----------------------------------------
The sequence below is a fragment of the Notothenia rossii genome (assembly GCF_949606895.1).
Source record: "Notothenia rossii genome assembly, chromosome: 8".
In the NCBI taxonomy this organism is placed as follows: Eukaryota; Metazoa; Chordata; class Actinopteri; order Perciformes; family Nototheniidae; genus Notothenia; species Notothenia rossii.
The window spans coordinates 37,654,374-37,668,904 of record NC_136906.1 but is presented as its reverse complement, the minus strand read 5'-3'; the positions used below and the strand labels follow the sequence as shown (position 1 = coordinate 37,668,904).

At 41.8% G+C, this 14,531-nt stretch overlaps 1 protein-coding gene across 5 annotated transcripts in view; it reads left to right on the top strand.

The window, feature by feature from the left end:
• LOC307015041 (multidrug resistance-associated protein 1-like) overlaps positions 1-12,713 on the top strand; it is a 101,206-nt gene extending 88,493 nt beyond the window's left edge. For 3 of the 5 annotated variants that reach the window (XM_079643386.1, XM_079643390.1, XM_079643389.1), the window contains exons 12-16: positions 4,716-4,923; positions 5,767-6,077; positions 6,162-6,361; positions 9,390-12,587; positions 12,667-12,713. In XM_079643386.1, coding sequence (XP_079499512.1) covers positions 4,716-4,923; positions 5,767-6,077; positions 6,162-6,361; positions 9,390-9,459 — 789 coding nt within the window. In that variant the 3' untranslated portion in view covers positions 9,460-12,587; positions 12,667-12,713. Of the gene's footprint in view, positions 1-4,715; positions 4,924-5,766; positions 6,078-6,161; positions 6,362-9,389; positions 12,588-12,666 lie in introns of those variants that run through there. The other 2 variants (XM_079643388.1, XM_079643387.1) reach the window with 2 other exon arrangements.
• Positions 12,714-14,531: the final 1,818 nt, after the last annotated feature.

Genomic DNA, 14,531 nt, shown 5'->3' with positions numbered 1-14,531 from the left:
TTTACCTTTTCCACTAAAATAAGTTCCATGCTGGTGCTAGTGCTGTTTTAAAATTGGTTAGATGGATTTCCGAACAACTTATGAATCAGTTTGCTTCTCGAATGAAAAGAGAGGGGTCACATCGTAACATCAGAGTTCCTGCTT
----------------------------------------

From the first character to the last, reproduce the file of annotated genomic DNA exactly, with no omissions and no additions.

The sequence below is a fragment of the Notothenia rossii genome (assembly GCF_949606895.1).
Source record: "Notothenia rossii genome assembly, chromosome: 8".
In the NCBI taxonomy this organism is placed as follows: Eukaryota; Metazoa; Chordata; class Actinopteri; order Perciformes; family Nototheniidae; genus Notothenia; species Notothenia rossii.
The window spans coordinates 37,654,374-37,668,904 of record NC_136906.1 but is presented as its reverse complement, the minus strand read 5'-3'; the positions used below and the strand labels follow the sequence as shown (position 1 = coordinate 37,668,904).

At 41.8% G+C, this 14,531-nt stretch overlaps 1 protein-coding gene across 5 annotated transcripts in view; it reads left to right on the top strand.

The window, feature by feature from the left end:
• LOC307015041 (multidrug resistance-associated protein 1-like) overlaps positions 1-12,713 on the top strand; it is a 101,206-nt gene extending 88,493 nt beyond the window's left edge. For 3 of the 5 annotated variants that reach the window (XM_079643386.1, XM_079643390.1, XM_079643389.1), the window contains exons 12-16: positions 4,716-4,923; positions 5,767-6,077; positions 6,162-6,361; positions 9,390-12,587; positions 12,667-12,713. In XM_079643386.1, coding sequence (XP_079499512.1) covers positions 4,716-4,923; positions 5,767-6,077; positions 6,162-6,361; positions 9,390-9,459 — 789 coding nt within the window. In that variant the 3' untranslated portion in view covers positions 9,460-12,587; positions 12,667-12,713. Of the gene's footprint in view, positions 1-4,715; positions 4,924-5,766; positions 6,078-6,161; positions 6,362-9,389; positions 12,588-12,666 lie in introns of those variants that run through there. The other 2 variants (XM_079643388.1, XM_079643387.1) reach the window with 2 other exon arrangements.
• Positions 12,714-14,531: the final 1,818 nt, after the last annotated feature.

Genomic DNA, 14,531 nt, shown 5'->3' with positions numbered 1-14,531 from the left:
TTTACCTTTTCCACTAAAATAAGTTCCATGCTGGTGCTAGTGCTGTTTTAAAATTGGTTAGATGGATTTCCGAACAACTTATGAATCAGTTTGCTTCTCGAATGAAAAGAGAGGGGTCACATCGTAACATCAGAGTTCCTGCTT